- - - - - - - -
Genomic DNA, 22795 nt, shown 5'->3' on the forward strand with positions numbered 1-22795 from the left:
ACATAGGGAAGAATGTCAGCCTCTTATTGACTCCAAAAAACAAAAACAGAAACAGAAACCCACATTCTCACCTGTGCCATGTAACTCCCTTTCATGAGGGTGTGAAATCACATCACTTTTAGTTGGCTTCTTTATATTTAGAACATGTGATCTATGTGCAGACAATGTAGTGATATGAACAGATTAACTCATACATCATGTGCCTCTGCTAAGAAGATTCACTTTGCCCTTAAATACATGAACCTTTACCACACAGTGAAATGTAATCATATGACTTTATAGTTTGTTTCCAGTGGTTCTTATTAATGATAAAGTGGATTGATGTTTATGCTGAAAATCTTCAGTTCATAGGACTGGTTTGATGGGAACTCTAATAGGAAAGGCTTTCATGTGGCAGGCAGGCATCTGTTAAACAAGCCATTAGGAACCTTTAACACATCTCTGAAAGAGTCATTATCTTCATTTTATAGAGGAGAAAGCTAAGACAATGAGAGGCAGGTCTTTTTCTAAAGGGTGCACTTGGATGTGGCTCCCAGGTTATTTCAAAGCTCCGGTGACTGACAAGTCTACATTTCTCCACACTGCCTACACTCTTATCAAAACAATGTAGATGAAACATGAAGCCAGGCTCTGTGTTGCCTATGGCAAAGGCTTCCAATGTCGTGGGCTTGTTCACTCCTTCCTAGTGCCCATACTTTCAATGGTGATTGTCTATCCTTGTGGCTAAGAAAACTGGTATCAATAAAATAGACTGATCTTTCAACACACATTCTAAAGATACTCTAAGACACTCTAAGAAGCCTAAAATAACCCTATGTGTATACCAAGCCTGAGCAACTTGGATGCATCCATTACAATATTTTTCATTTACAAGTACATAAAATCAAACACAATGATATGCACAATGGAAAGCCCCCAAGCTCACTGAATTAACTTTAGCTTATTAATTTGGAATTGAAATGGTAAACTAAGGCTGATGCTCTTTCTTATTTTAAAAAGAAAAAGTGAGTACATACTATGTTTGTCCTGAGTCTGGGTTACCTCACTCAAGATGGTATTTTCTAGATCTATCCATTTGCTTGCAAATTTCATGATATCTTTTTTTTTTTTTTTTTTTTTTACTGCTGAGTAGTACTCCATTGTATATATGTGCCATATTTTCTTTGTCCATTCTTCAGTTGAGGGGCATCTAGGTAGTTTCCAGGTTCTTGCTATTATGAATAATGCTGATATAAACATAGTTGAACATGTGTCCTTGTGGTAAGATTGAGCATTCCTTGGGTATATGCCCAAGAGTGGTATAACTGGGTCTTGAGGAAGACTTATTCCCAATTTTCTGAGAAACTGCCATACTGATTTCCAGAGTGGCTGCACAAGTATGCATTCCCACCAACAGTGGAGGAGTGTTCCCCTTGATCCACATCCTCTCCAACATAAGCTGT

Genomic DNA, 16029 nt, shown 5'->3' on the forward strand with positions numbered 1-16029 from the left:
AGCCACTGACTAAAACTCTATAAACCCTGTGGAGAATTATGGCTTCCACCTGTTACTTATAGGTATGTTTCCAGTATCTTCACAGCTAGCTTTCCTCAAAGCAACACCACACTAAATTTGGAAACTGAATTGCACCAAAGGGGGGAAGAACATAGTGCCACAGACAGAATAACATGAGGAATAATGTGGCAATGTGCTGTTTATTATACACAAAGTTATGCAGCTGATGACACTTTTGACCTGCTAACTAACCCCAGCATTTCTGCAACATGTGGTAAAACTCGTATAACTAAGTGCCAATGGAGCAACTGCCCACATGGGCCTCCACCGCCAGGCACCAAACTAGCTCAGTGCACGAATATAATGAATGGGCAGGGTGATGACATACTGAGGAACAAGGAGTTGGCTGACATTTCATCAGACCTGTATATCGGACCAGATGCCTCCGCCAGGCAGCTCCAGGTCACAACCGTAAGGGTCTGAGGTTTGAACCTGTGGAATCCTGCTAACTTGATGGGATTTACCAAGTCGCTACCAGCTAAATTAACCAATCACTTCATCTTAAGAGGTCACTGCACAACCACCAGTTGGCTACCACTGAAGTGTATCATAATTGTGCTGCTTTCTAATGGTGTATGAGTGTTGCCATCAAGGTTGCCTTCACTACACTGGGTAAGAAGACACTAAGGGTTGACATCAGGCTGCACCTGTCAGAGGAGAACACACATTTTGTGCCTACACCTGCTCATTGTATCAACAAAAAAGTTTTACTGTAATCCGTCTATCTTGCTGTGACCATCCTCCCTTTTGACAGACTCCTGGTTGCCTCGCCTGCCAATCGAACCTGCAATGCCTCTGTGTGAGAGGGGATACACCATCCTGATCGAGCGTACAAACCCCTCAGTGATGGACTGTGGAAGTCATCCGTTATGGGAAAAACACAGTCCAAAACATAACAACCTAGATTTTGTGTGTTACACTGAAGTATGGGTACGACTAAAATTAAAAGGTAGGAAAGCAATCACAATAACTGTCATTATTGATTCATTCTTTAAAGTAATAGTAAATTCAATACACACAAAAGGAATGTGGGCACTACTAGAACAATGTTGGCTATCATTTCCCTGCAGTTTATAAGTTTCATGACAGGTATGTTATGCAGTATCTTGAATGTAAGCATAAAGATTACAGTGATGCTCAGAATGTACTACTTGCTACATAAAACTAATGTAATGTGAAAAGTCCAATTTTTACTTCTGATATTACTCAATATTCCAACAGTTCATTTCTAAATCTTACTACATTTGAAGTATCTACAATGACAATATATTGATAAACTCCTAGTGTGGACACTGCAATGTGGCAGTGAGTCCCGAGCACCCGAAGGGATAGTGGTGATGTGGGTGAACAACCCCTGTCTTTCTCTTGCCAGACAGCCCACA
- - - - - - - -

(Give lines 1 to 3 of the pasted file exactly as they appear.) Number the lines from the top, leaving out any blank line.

Genomic DNA, 22795 nt, shown 5'->3' on the forward strand with positions numbered 1-22795 from the left:
ACATAGGGAAGAATGTCAGCCTCTTATTGACTCCAAAAAACAAAAACAGAAACAGAAACCCACATTCTCACCTGTGCCATGTAACTCCCTTTCATGAGGGTGTGAAATCACATCACTTTTAGTTGGCTTCTTTATATTTAGAACATGTGATCTATGTGCAGACAATGTAGTGATATGAACAGATTAACTCATACATCATGTGCCTCTGCTAAGAAGATTCACTTTGCCCTTAAATACATGAACCTTTACCACACAGTGAAATGTAATCATATGACTTTATAGTTTGTTTCCAGTGGTTCTTATTAATGATAAAGTGGATTGATGTTTATGCTGAAAATCTTCAGTTCATAGGACTGGTTTGATGGGAACTCTAATAGGAAAGGCTTTCATGTGGCAGGCAGGCATCTGTTAAACAAGCCATTAGGAACCTTTAACACATCTCTGAAAGAGTCATTATCTTCATTTTATAGAGGAGAAAGCTAAGACAATGAGAGGCAGGTCTTTTTCTAAAGGGTGCACTTGGATGTGGCTCCCAGGTTATTTCAAAGCTCCGGTGACTGACAAGTCTACATTTCTCCACACTGCCTACACTCTTATCAAAACAATGTAGATGAAACATGAAGCCAGGCTCTGTGTTGCCTATGGCAAAGGCTTCCAATGTCGTGGGCTTGTTCACTCCTTCCTAGTGCCCATACTTTCAATGGTGATTGTCTATCCTTGTGGCTAAGAAAACTGGTATCAATAAAATAGACTGATCTTTCAACACACATTCTAAAGATACTCTAAGACACTCTAAGAAGCCTAAAATAACCCTATGTGTATACCAAGCCTGAGCAACTTGGATGCATCCATTACAATATTTTTCATTTACAAGTACATAAAATCAAACACAATGATATGCACAATGGAAAGCCCCCAAGCTCACTGAATTAACTTTAGCTTATTAATTTGGAATTGAAATGGTAAACTAAGGCTGATGCTCTTTCTTATTTTAAAAAGAAAAAGTGAGTACATACTATGTTTGTCCTGAGTCTGGGTTACCTCACTCAAGATGGTATTTTCTAGATCTATCCATTTGCTTGCAAATTTCATGATATCTTTTTTTTTTTTTTTTTTTTTTACTGCTGAGTAGTACTCCATTGTATATATGTGCCATATTTTCTTTGTCCATTCTTCAGTTGAGGGGCATCTAGGTAGTTTCCAGGTTCTTGCTATTATGAATAATGCTGATATAAACATAGTTGAACATGTGTCCTTGTGGTAAGATTGAGCATTCCTTGGGTATATGCCCAAGAGTGGTATAACTGGGTCTTGAGGAAGACTTATTCCCAATTTTCTGAGAAACTGCCATACTGATTTCCAGAGTGGCTGCACAAGTATGCATTCCCACCAACAGTGGAGGAGTGTTCCCCTTGATCCACATCCTCTCCAACATAAGCTGT

Genomic DNA, 16029 nt, shown 5'->3' on the forward strand with positions numbered 1-16029 from the left: